It’s summer, and you know what that means—galleries are going all out on group shows and testing out fresh talent... giving us the opprotunity to speculate about which emerging artists we might be seeing more of next season. It also means that it’s hot as all get-out in New York, so the time is nigh to punctuate your perambulations with some ice-cold air conditioned art viewing. There are a panoply of fresh and interesting shows to check out around the city this season, but if leaving the beach, the pool, or your frigid apartment sounds a little... ambitious, let the team here at Artspace do the leg-work for you. We've identified five stand-out emergent voices who definitely deserve their own solo ventures sooner rather than later. Stay on the look out for upcoming projects from these cutting-edge artists.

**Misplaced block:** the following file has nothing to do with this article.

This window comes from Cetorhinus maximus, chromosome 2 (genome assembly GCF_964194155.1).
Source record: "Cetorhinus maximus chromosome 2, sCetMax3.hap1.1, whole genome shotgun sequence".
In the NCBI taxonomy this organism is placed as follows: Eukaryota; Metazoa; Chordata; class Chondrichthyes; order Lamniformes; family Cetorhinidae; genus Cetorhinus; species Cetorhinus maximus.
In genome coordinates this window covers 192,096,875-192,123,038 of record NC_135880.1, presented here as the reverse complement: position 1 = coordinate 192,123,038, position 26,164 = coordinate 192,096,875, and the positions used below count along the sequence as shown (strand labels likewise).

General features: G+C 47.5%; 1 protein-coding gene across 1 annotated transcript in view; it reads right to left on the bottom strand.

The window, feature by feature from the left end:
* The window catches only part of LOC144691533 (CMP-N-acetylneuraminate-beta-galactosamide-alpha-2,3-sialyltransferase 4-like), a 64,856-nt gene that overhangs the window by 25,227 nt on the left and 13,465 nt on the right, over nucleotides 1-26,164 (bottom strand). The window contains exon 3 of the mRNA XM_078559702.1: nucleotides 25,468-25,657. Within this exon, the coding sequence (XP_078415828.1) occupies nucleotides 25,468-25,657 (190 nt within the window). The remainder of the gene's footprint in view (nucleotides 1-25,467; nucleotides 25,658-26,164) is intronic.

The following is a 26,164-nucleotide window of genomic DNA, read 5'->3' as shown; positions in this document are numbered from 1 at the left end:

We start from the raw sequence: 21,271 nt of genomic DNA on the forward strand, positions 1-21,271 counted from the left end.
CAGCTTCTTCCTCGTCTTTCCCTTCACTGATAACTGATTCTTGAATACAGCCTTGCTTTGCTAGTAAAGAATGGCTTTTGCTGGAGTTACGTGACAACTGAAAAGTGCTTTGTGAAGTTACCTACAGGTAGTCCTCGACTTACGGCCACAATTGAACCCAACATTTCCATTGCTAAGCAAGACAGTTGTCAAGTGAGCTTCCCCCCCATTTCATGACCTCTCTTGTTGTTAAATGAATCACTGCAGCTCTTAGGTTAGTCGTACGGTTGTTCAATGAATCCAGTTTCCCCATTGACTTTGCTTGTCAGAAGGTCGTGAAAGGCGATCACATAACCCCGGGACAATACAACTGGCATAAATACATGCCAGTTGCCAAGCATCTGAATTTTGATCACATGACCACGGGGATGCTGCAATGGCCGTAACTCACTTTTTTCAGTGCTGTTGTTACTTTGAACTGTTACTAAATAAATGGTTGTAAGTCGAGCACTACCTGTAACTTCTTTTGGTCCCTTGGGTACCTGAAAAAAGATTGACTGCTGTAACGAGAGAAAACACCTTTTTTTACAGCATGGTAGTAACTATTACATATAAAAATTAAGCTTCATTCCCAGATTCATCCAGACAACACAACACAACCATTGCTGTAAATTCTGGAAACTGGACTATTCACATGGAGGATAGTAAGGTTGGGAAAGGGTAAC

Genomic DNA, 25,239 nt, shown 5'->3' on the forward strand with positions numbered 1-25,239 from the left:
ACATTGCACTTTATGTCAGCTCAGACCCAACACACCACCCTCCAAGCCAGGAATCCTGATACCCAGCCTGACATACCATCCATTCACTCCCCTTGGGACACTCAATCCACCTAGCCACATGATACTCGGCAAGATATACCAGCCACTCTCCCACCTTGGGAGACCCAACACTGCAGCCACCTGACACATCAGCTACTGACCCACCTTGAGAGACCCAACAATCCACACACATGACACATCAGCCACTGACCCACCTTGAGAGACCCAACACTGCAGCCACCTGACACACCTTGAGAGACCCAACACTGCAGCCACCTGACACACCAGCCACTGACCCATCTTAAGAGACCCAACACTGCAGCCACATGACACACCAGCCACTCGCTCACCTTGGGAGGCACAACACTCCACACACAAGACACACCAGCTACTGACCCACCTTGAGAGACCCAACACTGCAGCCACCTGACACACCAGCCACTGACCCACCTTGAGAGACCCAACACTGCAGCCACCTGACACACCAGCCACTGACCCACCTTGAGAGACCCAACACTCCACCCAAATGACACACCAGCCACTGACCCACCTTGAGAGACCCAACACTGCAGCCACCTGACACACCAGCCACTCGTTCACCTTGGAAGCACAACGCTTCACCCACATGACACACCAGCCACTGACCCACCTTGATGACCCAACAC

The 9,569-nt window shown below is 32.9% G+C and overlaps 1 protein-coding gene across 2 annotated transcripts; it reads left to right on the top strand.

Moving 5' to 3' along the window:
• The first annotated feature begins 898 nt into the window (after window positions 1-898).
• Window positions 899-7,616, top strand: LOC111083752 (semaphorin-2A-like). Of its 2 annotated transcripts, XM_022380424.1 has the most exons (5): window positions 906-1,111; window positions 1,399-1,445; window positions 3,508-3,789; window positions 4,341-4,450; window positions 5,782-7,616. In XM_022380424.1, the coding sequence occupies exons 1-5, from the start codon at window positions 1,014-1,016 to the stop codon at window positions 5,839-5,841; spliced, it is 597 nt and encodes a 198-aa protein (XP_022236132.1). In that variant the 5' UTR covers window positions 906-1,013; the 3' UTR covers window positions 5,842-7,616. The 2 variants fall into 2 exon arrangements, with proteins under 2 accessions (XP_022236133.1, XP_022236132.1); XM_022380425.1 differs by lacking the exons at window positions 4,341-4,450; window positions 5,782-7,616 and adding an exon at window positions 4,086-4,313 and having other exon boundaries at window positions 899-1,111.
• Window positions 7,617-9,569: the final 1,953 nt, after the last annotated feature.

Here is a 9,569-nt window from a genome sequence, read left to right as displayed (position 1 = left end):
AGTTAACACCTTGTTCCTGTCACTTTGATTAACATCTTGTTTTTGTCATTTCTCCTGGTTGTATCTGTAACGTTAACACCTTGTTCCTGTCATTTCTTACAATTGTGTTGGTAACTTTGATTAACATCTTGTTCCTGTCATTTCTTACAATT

Geary Contemporary's Rhythm Garden exhibition ruminates on patterning, order, and resplendence in the natural world, and Naomi Nakazato's finely rendered The April Letter is no exception to its attendant company. Nakazato's multi-disciplinary practice maps the emotional topography of identity with an eye towards traditional Japanese aesthetics, questioning the role of self-curation in seamless, synthetic experience. While the manifestation of her concerns varies materially, often melding sculpture, painting, print-making and installationist gestures in single pieces, her work communicates in a restrained economics of beauty, fashioning charged liminal space from the compositional voids viewers tend to take for granted. Nakazato mines her own story as a biracial Japanese-American for a poetics of mistranslation that cross-pollinates nostalgia with virtual glitch, reminding viewers that authenticity may not be the clean delineation selfhood prescribes. Simultaneously fugitive and stoic, Nakazato's delicately balanced art objects yearn for unnameable place and incongruous time. Having earned her MFA from the New York Academy of Art, Nakazato is currently a Keyholder Resident at the Lower East Side Printshop and has received two Elizabeth Greenhields Foundation Grants. She lives and works in Brooklyn.